The earliest days of Mount Pleasant coincided with the establishment of Charles Town, leading to its first villages in the late 1700s. The ensuring centuries have seen Mount Pleasant develop into a large urban-ish community, with swathes of residential developments and several commercial centers.
A cohesive town center in Mount Pleasant, however, has not been entirely obvious.
Recent efforts to change that have been contentious.
Mount Pleasant historically does have a defined core: commonly known as Old Village, nestled between Shem Creek and Charleston Harbor.
The street grid dates to the early 1800s, and today a bustling little main at Pitt Street hums along very much as it did a century ago.
Old Village was in effect the town of Mount Pleasant well into the early 20th century: a little hamlet that served the surrounding farmland, connected to Downtown Charleston by a ferry jutting out from Hibben Street.
A larger route had existed for some time that connected the Old Village to surrounding farmlands and the rest of the world beyond – initially the colonial era King’s Highway, later Old Georgetown Road.
With the advent of the automobile era, Old Georgetown Road was paved and then connected to the Cooper River Bridge in 1929, linking Downtown Charleston to Mount Pleasant, brushing by the Old Village along its way across Shem Creek.
Not much changed during the Depression Era, however what was once the King’s Highway was poised to become the urbanizing center of Mount Pleasant.
By the 1950s, the postwar economy had been exploding, with shops and hotels sprouting all along Old Georgetown Road as it stretched out to Sullivan’s Island.
The thoroughfare was becoming the de facto main street of Mount Pleasant, pulling business away from the quaint shops of the Old Village.
As the automobile era entered its full roar, Old Georgetown Road was widened to four lanes and then renamed Coleman Boulevard for the mayor that led a transformation the town’s infrastructure.
By the 1970s the fortunes of Coleman Boulevard shifted once again, following the completion of the Highway 17 bypass that connected to a modern, wider, second span of the Cooper River Bridge.
America was suburbanizing and main streets like Coleman Boulevard, despite having only two decades of real commercial growth, suffered a downturn as businesses shuttered.
Coleman Boulevard in the 2000s presented as mostly low density commercial retail, with a smattering of shopping centers and strip malls developed in the 1980s-90s. The street was very wide with a big turn median and, while there were sidewalks present, the street itself wasn’t too friendly to pedestrians and cyclists.
Also it was ugly.
As redevelopment opportunities began to attract new investment, the town devised a plan to first beautify Coleman Boulevard, and later, to urbanize it.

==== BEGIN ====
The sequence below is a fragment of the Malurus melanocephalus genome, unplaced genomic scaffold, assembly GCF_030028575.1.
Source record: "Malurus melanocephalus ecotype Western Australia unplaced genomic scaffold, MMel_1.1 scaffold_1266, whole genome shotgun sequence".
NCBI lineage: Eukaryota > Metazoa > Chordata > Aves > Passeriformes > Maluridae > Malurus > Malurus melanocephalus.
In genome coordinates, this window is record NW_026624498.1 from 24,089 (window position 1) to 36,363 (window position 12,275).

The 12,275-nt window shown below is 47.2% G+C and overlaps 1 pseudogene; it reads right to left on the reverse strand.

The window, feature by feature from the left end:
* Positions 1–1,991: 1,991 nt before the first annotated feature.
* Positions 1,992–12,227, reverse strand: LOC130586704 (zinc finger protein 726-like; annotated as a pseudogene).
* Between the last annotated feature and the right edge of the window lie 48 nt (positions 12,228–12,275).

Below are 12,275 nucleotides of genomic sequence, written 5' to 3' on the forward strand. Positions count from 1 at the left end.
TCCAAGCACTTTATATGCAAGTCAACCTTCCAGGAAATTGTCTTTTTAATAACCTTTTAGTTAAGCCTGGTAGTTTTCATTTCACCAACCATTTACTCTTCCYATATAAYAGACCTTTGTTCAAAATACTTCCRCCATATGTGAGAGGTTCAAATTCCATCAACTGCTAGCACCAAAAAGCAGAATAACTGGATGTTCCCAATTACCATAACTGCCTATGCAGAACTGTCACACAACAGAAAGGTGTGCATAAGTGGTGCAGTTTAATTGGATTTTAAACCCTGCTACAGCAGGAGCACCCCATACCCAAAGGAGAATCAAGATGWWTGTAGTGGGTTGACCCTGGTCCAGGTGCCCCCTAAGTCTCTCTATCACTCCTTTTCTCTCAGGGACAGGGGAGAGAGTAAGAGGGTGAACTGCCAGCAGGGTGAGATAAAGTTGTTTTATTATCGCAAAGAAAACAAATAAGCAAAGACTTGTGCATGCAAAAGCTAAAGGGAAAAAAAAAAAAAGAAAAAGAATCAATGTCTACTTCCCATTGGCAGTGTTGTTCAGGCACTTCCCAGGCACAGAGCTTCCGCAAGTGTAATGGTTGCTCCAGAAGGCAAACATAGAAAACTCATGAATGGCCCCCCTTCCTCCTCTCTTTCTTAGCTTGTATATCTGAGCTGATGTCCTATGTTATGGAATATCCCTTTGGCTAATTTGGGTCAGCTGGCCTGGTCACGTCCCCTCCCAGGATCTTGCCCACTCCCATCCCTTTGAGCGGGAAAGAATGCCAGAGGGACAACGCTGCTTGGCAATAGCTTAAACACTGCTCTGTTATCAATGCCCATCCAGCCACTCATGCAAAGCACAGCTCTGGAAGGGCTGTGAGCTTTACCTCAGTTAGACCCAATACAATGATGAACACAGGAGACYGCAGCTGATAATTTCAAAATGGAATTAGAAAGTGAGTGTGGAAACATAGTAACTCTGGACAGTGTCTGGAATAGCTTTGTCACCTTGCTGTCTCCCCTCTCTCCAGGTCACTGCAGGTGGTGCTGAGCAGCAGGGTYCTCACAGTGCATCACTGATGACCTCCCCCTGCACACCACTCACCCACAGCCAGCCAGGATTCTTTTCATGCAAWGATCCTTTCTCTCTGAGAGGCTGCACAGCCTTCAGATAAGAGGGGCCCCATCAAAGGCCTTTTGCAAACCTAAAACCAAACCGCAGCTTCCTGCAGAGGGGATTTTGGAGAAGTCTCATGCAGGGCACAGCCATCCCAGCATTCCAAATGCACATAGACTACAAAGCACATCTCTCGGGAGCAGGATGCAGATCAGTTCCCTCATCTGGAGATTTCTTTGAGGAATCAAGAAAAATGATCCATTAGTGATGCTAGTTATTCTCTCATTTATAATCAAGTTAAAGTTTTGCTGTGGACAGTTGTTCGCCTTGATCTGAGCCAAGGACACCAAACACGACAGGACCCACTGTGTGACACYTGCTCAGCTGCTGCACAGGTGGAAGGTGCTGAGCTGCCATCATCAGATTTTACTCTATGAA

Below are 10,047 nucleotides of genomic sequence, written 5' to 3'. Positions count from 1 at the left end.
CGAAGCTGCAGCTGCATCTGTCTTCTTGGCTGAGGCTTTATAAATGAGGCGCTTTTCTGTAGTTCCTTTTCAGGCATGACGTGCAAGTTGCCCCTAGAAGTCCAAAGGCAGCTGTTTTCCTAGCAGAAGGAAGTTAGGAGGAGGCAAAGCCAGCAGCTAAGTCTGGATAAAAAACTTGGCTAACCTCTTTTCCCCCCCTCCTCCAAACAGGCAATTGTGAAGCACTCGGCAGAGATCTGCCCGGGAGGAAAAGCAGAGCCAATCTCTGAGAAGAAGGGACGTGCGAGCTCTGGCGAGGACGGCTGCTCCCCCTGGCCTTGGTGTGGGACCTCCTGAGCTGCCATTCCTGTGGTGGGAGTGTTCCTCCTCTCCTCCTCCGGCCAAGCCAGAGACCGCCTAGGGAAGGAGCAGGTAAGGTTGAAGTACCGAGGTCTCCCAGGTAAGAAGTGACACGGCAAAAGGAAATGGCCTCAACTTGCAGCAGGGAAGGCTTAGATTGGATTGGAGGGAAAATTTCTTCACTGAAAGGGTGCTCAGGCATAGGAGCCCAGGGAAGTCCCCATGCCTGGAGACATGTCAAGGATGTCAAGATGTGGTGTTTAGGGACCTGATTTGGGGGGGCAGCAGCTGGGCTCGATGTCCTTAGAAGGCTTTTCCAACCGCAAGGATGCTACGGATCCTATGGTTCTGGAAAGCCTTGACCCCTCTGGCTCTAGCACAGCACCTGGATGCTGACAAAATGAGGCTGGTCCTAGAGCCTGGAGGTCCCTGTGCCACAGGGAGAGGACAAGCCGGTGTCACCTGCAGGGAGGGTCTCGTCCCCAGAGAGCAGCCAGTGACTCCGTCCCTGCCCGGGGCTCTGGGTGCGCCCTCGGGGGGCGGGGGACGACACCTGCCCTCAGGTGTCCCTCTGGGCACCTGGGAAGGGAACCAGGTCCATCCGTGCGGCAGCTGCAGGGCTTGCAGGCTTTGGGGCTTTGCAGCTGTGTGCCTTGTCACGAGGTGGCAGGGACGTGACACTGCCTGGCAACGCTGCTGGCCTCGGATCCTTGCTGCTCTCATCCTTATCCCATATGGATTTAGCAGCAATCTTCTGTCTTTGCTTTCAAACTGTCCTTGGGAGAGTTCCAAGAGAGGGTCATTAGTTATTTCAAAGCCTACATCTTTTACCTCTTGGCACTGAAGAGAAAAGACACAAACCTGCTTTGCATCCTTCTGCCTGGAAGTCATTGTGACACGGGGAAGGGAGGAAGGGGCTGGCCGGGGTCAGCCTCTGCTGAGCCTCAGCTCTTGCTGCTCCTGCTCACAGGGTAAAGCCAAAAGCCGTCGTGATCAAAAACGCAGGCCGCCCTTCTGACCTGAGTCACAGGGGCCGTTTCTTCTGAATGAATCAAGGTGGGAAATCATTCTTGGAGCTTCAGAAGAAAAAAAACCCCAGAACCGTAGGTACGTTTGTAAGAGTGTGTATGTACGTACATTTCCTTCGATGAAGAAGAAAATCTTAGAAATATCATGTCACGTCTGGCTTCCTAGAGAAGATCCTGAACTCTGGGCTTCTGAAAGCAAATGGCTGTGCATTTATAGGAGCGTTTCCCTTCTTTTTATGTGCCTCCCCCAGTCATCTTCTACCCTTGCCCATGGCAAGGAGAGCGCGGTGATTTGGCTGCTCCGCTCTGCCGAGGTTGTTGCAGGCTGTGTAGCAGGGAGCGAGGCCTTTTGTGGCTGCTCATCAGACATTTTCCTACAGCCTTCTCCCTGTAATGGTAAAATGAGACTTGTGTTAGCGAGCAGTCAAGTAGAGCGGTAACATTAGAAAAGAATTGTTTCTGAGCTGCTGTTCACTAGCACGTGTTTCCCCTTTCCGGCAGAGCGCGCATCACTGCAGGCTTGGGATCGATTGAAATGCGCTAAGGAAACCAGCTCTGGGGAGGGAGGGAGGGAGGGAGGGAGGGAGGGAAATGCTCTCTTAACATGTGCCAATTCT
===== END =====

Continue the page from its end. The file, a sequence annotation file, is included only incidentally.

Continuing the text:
- side buffers and some medians accented with plantings
- enhancement of crosswalks
- electrical lines moved underground
- traffic lights upgraded to mast arms
- attractive street lighting
- traffic calming with narrowed lanes and restrictive medians
- bicycle lanes from the Cooper River Bridge to Sullivan’s Island
- increased zoning density and building heights
- reduced parking requirements with more parking decks
- mixed-use development encouraged with reduced street setbacks
While the enhancements of Coleman Boulevard was well received by many, several groups of residents and business owners were less welcoming to the changes.
Among the complaints was an aversion to urbanization in general, out of concern that Mount Pleasant would be losing its small town character.
A tipping point was the approval of a high density mixed-use development of apartments and shops and the increased traffic it would bring to the area.
The revitalization of Coleman Boulevard brought its own complaints, as the restricted medians required left turns at designated points rather than anywhere in the median.
In addition, the proposal for on-street parking was nixed entirely.
Perhaps a less recognized but very important factor in the streetscaping was a major improvement to drainage, to address a rampant problem of stormwater runoff pollution into Shem Creek.
This process required the removal and replacement of palmetto trees, which in itself caused an uproar.
All of this has led to an idealogical flip on town council, which has since dialed back the plans for further urbanization, particularly on the approach to Sullivan’s Island.
For the foreseeable future it seems that the re-urbanized corridor of Mount Pleasant will be restricted to a stretch of Coleman Boulevard at its core.